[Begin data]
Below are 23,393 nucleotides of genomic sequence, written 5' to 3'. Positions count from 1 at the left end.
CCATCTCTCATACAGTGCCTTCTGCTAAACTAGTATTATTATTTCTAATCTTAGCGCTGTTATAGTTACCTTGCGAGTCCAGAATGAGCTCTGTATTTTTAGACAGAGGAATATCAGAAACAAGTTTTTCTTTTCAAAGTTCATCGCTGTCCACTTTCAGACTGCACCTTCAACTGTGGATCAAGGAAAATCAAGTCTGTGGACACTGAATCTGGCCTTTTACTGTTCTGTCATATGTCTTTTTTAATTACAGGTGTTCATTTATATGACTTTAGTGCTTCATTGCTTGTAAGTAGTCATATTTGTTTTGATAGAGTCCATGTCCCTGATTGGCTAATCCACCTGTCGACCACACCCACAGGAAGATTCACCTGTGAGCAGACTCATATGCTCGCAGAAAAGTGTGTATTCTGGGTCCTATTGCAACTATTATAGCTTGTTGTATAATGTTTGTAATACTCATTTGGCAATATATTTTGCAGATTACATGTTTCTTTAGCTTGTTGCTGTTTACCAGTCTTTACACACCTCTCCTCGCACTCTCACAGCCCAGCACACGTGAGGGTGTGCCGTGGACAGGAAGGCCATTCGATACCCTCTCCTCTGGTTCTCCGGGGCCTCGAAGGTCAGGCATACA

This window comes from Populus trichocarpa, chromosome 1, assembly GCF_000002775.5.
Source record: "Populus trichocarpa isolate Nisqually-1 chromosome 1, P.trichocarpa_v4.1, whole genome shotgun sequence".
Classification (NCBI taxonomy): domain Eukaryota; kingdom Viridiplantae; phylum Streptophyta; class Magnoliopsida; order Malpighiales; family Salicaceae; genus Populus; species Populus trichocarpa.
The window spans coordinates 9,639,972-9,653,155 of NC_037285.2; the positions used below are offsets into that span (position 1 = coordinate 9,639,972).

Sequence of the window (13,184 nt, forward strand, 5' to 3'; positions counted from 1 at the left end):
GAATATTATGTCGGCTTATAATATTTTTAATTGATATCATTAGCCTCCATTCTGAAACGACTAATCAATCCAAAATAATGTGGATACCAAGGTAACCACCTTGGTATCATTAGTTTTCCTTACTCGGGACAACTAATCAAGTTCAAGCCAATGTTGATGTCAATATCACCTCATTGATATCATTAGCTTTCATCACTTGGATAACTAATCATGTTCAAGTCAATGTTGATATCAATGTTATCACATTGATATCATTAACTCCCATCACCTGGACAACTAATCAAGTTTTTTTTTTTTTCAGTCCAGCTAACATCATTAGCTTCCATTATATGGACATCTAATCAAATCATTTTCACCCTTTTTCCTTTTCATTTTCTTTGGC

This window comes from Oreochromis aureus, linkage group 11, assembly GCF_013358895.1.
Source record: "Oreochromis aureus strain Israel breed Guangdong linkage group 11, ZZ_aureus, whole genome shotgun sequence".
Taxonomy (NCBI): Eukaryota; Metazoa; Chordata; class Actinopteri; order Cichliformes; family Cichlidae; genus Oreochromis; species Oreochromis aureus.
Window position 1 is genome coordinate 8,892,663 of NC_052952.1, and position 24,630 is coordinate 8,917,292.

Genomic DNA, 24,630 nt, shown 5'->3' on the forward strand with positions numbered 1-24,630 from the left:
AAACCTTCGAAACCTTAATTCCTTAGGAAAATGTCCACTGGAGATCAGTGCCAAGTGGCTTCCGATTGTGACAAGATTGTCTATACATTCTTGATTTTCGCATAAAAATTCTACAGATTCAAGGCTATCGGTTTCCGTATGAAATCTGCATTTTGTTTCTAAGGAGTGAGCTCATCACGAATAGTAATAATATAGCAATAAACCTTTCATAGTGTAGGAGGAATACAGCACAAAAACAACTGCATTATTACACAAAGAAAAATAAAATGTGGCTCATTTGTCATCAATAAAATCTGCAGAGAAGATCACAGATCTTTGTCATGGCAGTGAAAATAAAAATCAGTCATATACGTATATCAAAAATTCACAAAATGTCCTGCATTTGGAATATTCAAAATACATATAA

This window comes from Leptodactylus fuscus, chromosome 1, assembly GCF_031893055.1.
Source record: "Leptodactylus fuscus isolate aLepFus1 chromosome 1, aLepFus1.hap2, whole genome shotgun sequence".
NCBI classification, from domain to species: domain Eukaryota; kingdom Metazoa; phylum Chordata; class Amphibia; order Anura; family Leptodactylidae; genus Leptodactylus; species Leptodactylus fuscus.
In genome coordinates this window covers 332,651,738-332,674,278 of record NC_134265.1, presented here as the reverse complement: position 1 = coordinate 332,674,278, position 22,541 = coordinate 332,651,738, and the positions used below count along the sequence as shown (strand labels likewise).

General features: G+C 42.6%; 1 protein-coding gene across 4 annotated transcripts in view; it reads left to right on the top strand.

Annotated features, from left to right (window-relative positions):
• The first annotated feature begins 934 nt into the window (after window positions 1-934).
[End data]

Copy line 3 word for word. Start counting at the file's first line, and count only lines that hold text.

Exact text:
This window comes from Populus trichocarpa, chromosome 1, assembly GCF_000002775.5.